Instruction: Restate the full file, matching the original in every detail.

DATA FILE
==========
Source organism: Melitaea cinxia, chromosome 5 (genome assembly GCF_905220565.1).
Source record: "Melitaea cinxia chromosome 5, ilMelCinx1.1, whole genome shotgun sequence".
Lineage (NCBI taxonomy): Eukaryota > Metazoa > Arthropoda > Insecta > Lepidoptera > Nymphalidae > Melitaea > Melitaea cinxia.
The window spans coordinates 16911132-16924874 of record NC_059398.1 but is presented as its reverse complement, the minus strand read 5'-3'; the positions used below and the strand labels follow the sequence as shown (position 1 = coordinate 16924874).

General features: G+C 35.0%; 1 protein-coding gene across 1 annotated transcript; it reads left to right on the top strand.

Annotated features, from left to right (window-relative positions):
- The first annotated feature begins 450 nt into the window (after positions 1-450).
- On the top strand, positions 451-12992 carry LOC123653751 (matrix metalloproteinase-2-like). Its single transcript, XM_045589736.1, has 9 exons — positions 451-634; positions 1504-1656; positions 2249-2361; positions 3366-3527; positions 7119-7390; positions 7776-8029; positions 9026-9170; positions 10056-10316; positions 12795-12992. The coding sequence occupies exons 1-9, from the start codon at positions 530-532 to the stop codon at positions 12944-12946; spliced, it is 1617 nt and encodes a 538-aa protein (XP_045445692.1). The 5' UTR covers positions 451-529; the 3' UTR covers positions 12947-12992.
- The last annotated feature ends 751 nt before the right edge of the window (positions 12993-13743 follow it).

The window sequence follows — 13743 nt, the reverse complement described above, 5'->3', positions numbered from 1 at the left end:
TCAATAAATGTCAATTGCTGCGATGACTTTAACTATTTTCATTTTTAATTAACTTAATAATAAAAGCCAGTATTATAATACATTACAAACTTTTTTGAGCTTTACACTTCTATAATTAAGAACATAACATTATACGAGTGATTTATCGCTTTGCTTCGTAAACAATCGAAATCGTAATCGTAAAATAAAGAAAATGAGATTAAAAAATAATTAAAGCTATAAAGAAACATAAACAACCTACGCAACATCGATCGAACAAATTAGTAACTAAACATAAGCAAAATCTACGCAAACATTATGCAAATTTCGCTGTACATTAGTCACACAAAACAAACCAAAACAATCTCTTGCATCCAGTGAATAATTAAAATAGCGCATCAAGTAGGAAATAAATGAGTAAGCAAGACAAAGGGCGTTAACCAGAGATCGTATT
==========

Source organism: Melitaea cinxia, chromosome 5 (genome assembly GCF_905220565.1).
Source record: "Melitaea cinxia chromosome 5, ilMelCinx1.1, whole genome shotgun sequence".
Lineage (NCBI taxonomy): Eukaryota > Metazoa > Arthropoda > Insecta > Lepidoptera > Nymphalidae > Melitaea > Melitaea cinxia.
The window spans coordinates 16911132-16924874 of record NC_059398.1 but is presented as its reverse complement, the minus strand read 5'-3'; the positions used below and the strand labels follow the sequence as shown (position 1 = coordinate 16924874).

General features: G+C 35.0%; 1 protein-coding gene across 1 annotated transcript; it reads left to right on the top strand.

Annotated features, from left to right (window-relative positions):
- The first annotated feature begins 450 nt into the window (after positions 1-450).
- On the top strand, positions 451-12992 carry LOC123653751 (matrix metalloproteinase-2-like). Its single transcript, XM_045589736.1, has 9 exons — positions 451-634; positions 1504-1656; positions 2249-2361; positions 3366-3527; positions 7119-7390; positions 7776-8029; positions 9026-9170; positions 10056-10316; positions 12795-12992. The coding sequence occupies exons 1-9, from the start codon at positions 530-532 to the stop codon at positions 12944-12946; spliced, it is 1617 nt and encodes a 538-aa protein (XP_045445692.1). The 5' UTR covers positions 451-529; the 3' UTR covers positions 12947-12992.
- The last annotated feature ends 751 nt before the right edge of the window (positions 12993-13743 follow it).

The window sequence follows — 13743 nt, the reverse complement described above, 5'->3', positions numbered from 1 at the left end:
TCAATAAATGTCAATTGCTGCGATGACTTTAACTATTTTCATTTTTAATTAACTTAATAATAAAAGCCAGTATTATAATACATTACAAACTTTTTTGAGCTTTACACTTCTATAATTAAGAACATAACATTATACGAGTGATTTATCGCTTTGCTTCGTAAACAATCGAAATCGTAATCGTAAAATAAAGAAAATGAGATTAAAAAATAATTAAAGCTATAAAGAAACATAAACAACCTACGCAACATCGATCGAACAAATTAGTAACTAAACATAAGCAAAATCTACGCAAACATTATGCAAATTTCGCTGTACATTAGTCACACAAAACAAACCAAAACAATCTCTTGCATCCAGTGAATAATTAAAATAGCGCATCAAGTAGGAAATAAATGAGTAAGCAAGACAAAGGGCGTTAACCAGAGATCGTATT